U.S. House hopeful Joe Bock releases first ad, vowing to help fix 'disaster' in Washington, D.C.

He touts his prior work as a humanitarian worker in disaster zones, contrasting those situations with the state of things in the U.S. He’s challenging Jackie Walorski for her seat.

Posted on Aug. 20, 2014 at 11:27 a.m.

Joe Bock, the Democratic hopeful for the 2nd District U.S. House seat, has released his first television ad, touting his prior work in crisis relief.

“This is how I’ve spent my life. I’m introducing myself to the people,” Bock said in a brief interview.

The ad, released Wednesday, Aug. 20, as Labor Day and the start of the most intense part of campaign season begins, depicts Bock packing a suitcase, as if to prepare for an aid mission. He responded to earthquakes and civil wars as an aid worker with Catholic Relief Services and the American Refugee Committee, and now aims to help fix the current ”disaster“ in Washington, D.C.

“Politicians look out for themselves, instead of the middle class. They shut down the government and risk our paychecks, but keep getting theirs,” he says in the ad. “Washington’s a disaster. I’m ready to go to work.”

  • Scroll down to see the ad

Bock, from South Bend, is challenging first-term U.S. Rep. Jackie Walorski, a Republican, for the 2nd District post, which covers north central Indiana, including Elkhart County. He previously served as a state representative in Missouri and now is a teaching professor at the Eck Institute for Global Health at the University of Notre Dame.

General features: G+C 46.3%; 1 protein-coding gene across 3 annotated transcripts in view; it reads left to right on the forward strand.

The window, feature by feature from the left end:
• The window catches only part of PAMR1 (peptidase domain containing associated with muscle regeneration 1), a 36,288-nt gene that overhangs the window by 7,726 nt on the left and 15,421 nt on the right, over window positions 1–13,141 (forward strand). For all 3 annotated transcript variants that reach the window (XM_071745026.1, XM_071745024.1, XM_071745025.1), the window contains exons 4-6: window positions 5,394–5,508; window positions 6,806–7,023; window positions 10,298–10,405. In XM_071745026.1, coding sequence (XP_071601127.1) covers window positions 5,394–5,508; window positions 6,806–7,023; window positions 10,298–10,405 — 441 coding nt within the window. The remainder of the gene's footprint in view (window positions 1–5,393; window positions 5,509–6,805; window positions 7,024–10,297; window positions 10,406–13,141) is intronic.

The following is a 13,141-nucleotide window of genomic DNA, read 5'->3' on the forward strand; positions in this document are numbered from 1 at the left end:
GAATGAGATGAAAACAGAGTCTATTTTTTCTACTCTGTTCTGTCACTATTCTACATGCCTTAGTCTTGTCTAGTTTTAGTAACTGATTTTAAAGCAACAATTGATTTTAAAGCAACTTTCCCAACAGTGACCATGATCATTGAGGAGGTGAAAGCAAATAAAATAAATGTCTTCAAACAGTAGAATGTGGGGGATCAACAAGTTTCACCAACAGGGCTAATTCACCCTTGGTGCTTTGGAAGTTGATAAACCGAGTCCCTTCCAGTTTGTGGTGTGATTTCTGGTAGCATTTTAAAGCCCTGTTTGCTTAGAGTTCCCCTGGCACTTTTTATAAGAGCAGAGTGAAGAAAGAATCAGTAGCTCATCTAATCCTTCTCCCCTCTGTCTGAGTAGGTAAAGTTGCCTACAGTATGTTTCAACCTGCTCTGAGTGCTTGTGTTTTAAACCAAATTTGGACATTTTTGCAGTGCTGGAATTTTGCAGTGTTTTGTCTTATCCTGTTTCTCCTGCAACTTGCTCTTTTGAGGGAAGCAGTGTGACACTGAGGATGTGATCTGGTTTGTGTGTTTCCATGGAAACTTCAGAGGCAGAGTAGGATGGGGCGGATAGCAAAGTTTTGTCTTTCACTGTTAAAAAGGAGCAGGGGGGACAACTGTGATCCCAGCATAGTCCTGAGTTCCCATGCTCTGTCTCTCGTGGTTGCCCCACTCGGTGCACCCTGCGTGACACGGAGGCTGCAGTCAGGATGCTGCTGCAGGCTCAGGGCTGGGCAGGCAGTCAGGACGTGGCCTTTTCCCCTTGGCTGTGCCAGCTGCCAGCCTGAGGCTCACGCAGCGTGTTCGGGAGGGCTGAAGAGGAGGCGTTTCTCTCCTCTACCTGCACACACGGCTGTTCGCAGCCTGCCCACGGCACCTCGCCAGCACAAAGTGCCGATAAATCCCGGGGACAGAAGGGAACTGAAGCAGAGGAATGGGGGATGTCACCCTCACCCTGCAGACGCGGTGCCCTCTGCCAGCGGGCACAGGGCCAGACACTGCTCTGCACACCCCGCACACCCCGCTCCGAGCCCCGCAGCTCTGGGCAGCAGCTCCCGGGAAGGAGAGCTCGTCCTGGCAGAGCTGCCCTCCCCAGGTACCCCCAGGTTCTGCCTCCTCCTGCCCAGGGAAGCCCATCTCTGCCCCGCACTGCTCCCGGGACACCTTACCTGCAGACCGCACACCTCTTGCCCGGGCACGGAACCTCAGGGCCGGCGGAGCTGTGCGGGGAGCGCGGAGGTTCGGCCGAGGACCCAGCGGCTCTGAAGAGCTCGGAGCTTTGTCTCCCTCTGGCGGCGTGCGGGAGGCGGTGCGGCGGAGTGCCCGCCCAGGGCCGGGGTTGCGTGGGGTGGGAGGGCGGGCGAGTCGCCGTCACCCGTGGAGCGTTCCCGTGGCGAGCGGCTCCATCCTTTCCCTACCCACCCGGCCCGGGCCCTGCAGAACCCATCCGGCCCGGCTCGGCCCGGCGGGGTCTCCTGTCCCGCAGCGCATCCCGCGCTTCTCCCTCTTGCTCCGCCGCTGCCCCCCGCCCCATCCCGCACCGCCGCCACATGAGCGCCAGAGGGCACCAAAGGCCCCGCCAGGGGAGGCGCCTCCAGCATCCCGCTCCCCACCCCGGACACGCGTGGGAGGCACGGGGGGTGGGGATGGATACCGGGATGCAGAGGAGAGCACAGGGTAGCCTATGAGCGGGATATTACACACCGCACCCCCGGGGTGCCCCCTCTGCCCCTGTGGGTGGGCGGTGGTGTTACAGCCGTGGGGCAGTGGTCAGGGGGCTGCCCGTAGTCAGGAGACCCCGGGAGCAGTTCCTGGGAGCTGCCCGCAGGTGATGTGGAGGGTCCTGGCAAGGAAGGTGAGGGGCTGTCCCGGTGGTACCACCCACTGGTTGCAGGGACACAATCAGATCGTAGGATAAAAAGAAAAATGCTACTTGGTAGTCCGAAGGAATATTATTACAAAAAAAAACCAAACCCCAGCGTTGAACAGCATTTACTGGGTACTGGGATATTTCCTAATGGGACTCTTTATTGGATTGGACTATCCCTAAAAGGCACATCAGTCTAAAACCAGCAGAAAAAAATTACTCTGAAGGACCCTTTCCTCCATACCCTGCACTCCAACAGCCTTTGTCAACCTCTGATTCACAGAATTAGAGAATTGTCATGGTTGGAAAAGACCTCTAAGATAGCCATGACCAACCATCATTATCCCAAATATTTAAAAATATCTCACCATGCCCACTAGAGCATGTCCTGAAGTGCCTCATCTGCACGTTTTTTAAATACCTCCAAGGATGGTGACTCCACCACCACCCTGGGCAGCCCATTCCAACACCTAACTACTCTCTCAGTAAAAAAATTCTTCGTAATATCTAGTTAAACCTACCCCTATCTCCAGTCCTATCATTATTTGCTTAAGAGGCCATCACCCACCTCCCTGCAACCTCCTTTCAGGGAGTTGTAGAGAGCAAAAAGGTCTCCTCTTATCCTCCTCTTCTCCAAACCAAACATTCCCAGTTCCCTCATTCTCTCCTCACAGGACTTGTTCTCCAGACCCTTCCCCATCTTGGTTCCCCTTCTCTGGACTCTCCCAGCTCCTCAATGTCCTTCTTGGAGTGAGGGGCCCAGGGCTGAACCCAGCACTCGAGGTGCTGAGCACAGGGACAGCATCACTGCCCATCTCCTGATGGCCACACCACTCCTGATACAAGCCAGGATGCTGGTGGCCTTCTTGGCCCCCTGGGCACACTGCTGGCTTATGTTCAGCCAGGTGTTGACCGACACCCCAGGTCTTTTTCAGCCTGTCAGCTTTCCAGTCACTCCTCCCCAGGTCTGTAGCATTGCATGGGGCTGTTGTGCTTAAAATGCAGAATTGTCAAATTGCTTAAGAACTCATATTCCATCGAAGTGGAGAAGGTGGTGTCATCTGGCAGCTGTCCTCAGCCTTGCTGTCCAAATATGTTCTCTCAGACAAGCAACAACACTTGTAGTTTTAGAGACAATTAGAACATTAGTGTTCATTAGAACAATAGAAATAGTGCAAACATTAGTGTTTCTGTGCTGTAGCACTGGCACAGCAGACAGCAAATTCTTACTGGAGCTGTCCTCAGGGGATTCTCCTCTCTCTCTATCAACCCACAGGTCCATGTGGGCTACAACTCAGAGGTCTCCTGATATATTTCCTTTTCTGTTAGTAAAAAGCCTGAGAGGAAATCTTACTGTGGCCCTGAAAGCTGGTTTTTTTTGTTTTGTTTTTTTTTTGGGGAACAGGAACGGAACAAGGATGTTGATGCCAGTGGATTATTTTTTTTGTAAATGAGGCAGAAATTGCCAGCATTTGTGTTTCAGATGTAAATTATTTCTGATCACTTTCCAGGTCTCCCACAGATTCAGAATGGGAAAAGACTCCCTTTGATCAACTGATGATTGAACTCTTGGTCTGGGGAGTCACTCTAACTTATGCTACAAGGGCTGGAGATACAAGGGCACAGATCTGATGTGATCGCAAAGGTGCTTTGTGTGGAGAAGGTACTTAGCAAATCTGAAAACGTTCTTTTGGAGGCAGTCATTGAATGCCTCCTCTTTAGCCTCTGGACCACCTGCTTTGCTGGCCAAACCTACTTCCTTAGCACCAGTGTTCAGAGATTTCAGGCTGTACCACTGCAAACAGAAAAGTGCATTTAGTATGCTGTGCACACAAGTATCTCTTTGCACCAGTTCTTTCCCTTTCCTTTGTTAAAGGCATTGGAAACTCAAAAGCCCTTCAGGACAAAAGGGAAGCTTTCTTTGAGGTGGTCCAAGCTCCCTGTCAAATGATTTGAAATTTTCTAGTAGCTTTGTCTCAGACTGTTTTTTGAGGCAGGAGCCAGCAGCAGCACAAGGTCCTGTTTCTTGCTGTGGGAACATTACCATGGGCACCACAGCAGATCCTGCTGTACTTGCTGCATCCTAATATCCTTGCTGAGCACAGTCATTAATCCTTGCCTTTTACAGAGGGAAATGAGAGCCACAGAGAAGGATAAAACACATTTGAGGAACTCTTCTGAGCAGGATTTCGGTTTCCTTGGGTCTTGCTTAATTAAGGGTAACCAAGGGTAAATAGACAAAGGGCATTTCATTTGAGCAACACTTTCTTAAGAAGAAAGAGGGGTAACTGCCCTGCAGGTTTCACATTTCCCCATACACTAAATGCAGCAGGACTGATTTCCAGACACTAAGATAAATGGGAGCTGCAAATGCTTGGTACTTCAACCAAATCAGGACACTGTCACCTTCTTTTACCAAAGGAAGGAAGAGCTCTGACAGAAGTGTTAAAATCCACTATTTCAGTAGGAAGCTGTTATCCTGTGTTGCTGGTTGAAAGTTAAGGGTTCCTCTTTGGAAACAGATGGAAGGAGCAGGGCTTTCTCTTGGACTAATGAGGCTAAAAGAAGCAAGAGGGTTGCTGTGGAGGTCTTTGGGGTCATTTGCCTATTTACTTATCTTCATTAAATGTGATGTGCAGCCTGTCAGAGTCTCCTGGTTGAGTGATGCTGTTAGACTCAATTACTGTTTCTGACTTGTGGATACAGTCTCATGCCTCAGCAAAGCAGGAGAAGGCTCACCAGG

Walorski has released two television ads in her bid, focusing on her push to combat military sexual assaults, among other things.

In response to Bock’s ad, Walorski’s campaign issued a statement jabbing at the imagery of Bock packing a suitcase.

"Missouri politician Joe Bock continues to show how out of touch he is with our Hoosier values,“ said Emily Daniels, deputy manager for the Walorski campaign. ”With his bag already packed, Bock should do Hoosiers a favor and take his votes for higher taxes and more government spending back to Missouri."

The Walorski campaign didn’t elaborate on the votes alluded to in the Daniels statement. Jennifer Coffman, Bock’s campaign manager, jabbed back though, queried about the statement.

"If they think Washington is working, they are the ones who are out of touch,“ Coffman said in an e-mail.


While with Catholic Relief Services and the American Refugee Committee, Bock worked variously in Pakistan, Israel and the Balkans. He’s helped with support of Afghan refugees in Pakistan, conflicts at the grassroots level between Israelis and Palestinians and the aftermath of the conflicts in the Balkans.

More recently, in 2010, he traveled to Haiti to assist in the recovery following a disastrous earthquake there.

He’s dealt with people very hostile to one another, and now he aims to use those conflict resolution skills in Congress. "Working in crisis relief for Catholic Relief Services and other organizations has prepared me to take on the challenges of the crisis created by politicians in Washington, D.C.,” Bock said in a statement.

In the phone interview, Bock said some of the issues that have popped up on the campaign trail include frustration with the seeming slow economic recovery. Senior citizens have expressed concern about being able to maintain Social Security benefits over the long haul and business people have touted the need for government stability, recalling the uncertainty of the U.S. government shutdown last year.

Election Day is Nov. 4.

Follow reporter Tim Vandenack on Twitter at @timvandenack or visit him on Facebook.

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